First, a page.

In Module 8, we discussed the challenges that come from applying a detailed analysis of the three pillars of sustainability to large systems, such as the ones utilized by supply chains. One of the key observations is that as systems grow, the number of feedback loops relating different parts of these systems become particularly hard to parse out. This is one of the criticisms raised by Gidding et al. (2002).
Figure 10.1. Two representations of the relationships among the three pillars of sustainability.
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This figure shows two diagrams: a Venn diagram at left and a concentric circles diagram at right. Venn Diagram The Venn diagram has three sets: Environment, Society, and Economy. The Intersection of the Environment and Society sets contains: Bearable and Sustainable. The Intersection of the Society and Economy sets contains: Equitable and Sustainable. The Intersection of the Economy and Environment sets contains: Viable and Sustainable. Therefore, the Intersection of the three sets contains one element: Sustainable. Concentric Circles The concentric circles' diagram has the Economy circle at the center. The Economy circle is entirely surrounded by the Society circle. The Society circle is entirely surrounded by the Environment circle.
In the traditional representation of these pillars as a Venn diagram, as shown in the first diagram in Figure 10.1, certain conditions are attained where pillars overlap. For example, if a system is optimized for sustainable societal and economic growth, equitable conditions are attained. If the conditions are optimized for the three pillars, sustainability is achieved. Gidding et al. (2002) argued that in the material reality, economic needs are nested within societal needs, which in turn must be nested within the needs of the environment, of which humans are only one component. This nested representation is shown in the second diagram in Figure 10.1. Using this representation, we can easily surmise that the locus of decision-making rests in the innermost circle, the economy. Moving outwards, the capacity for decision-making drastically decreases. In contrast, the effect of those decisions is most evident in the outermost circle and decreases inwards. The imbalance between the distribution of consequences clearly raises many ethical questions. Perrings et al. (2011) discuss some of the capabilities that scientific/technological oversight organizations must have in the context of biodiversity and ecosystems. However, these characteristics extend to other areas where human activity and environmental concerns collide. Addressing the imbalance in the decision-consequence allocation requires a very close nexus between natural and social science and policy-making. In other words, managing the environmental commons required for scientific organizations capable of:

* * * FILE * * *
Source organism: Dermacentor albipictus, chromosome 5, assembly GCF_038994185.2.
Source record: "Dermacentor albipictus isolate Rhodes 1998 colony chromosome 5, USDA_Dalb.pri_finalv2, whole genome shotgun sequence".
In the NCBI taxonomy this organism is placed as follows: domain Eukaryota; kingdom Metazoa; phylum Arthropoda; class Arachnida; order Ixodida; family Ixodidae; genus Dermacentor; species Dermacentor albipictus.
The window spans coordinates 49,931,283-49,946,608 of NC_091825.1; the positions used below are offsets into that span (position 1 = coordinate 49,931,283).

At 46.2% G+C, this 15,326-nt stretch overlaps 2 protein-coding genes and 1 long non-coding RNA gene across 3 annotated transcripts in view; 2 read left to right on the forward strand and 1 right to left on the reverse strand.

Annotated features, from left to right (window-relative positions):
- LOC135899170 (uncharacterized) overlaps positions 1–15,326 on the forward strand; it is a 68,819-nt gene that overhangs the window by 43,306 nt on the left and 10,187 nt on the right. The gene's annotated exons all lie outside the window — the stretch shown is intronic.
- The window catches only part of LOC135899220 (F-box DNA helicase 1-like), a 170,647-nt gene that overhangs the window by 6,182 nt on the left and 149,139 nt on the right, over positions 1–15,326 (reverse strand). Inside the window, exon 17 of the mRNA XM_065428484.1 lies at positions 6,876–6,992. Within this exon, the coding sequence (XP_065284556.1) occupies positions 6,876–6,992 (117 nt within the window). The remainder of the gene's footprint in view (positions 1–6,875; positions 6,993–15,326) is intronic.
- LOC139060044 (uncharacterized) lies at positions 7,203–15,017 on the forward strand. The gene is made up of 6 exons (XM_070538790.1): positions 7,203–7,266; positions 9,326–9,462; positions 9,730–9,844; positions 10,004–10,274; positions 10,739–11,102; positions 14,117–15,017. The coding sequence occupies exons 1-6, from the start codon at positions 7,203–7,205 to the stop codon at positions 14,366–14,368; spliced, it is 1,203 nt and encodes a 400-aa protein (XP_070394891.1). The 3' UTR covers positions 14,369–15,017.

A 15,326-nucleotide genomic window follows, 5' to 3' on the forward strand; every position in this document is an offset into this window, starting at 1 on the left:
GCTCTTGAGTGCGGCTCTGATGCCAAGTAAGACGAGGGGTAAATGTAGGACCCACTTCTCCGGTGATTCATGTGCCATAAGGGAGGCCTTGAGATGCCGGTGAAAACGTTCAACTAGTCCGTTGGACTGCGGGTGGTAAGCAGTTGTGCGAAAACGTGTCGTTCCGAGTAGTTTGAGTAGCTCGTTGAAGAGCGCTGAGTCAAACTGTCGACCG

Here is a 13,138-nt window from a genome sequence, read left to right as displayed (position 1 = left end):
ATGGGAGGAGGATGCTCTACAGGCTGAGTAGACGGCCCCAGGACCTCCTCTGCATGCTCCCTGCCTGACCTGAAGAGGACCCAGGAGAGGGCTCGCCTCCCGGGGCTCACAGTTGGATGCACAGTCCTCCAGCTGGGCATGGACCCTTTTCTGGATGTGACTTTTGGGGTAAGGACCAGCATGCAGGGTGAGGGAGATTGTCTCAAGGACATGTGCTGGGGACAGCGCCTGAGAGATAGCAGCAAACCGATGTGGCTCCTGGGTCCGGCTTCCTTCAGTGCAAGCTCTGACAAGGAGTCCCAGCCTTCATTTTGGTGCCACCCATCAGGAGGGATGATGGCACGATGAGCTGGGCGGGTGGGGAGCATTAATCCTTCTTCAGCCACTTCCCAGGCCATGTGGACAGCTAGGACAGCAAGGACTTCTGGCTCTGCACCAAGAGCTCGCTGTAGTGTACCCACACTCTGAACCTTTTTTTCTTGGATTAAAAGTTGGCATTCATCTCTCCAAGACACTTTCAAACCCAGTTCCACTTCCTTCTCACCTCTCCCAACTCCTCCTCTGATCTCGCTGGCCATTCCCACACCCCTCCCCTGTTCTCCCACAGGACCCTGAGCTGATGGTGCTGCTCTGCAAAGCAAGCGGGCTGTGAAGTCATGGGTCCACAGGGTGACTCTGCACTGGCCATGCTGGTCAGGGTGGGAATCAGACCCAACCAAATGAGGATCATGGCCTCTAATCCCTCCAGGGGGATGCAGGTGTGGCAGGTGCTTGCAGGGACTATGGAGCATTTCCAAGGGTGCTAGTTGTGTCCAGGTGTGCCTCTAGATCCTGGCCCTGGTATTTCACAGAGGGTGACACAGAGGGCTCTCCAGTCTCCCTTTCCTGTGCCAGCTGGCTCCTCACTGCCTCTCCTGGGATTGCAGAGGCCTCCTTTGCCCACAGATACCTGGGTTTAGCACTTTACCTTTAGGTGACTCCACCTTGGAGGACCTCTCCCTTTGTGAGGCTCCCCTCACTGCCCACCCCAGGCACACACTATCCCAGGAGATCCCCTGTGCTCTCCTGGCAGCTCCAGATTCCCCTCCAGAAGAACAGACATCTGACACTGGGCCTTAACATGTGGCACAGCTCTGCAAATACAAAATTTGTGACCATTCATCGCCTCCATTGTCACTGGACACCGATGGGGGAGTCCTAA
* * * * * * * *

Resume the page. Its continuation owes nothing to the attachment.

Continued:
- Meta-analytical research: To be useful for policy-makers, original research needs to be assessed and synthesized. Quality of research needs to be assessed.
- Coordinate international research: Areas of global interest need to be identified and funded. If biases in research selection exist at the national/local scales, they need to be addressed. Communication among different disciplines needs to be established.
- Establish a balance between natural and social sciences: Priorities ought to be identified and optimization needs to occur at this level.